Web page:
It is precisely here where the United Nation’s approach to Prevention and Countering of Violent Extremism (P/CVE) plays a critical role in building capacity to support the coordination, prioritisation, sequencing, and regular review of Somalia’s efforts at the higher governmental level-upstream. Additionally, it links up with downstream efforts – reaching out to local communities and civil society to bring them in as partners for continued analysis, advocacy, and joint implementation, additional to monitoring and evaluating progress.
PCVE in Somalia
In September 2016, the Federal Government of Somalia took initial steps to implement its obligations under United Nations Security Council and General Assembly Resolutions by adopting a National Strategy and Action Plan on Prevention and Countering of Violent Extremism.
Somalia requested further support and assistance of the United Nations in Somalia to fully implement its obligations pursuant to relevant UN Resolutions on Countering Terrorism and Prevention and Countering of Violent Extremism, including Security Council Resolution 1373 (2001), 1624 (2005), 2178 (2014) and the Secretary-General’s Plan of Action.
Ever since Security Council Resolution 2358 (2017), UNSOM has a mandate to advise and assist Somalia in the implementation of the National Strategy and Action Plan to Prevent and Counter Violent Extremism. This mandate includes the support to coordinate PCVE activities, advise on specific thematic issues, share good practices and enable information exchange with other partners.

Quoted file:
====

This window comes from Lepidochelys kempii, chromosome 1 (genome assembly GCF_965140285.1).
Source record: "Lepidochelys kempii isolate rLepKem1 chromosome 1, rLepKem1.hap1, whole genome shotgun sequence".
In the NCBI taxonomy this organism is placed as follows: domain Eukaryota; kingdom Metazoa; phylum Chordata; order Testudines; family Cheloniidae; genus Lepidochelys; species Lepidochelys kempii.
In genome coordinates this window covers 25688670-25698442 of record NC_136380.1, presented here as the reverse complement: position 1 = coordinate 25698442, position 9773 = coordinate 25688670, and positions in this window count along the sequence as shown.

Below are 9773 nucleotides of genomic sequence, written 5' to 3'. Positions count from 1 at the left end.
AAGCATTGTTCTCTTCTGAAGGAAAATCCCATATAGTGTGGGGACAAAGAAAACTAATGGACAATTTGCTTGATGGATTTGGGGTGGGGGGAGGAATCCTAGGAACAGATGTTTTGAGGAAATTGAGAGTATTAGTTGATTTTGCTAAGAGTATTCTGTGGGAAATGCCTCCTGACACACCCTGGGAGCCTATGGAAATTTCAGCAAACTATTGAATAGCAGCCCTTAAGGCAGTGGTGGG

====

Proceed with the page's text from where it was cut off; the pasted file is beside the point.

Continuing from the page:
Strand 4 of Somalia’s Comprehensive Approach to Security (CAS)
In 2017, in the broader security context, the Government of Somalia, the United Nations, international partners and AMISOM have endorsed the Comprehensive Approach to Security (CAS) integrating PCVE with military and law enforcement efforts, aiming to enable Somali authorities at the federal and state levels to provide security for their own citizens.
Under strand 4, Somalia and its partners take efforts towards an end state where conflicts are addressed politically as opposed to through violence. The strand is divided into two components:
- A stand-alone assistance, political and strategic guidance to the Federal Government to put in operation their P/CVE strategy, adopted in September 2016; and
- Targeted P/CVE interventions coordinated or implemented by the national authorities and institutions (FGS and FMS) supported by UN in Somalia and the international community, ensuring the delivery of related programs in line with the four pillars (Inclusive politics, Security and Justice, Social development and economic development) and the cross cutting themes (Human Rights and gender equality, Durable solutions, Environment and climate changes) of the National Development Plan 9, promoting right based approaches, avoiding stigmatization and ensuring that relevant institution or line ministries in their respective mandate contribute to the reduction of grievances and push factors.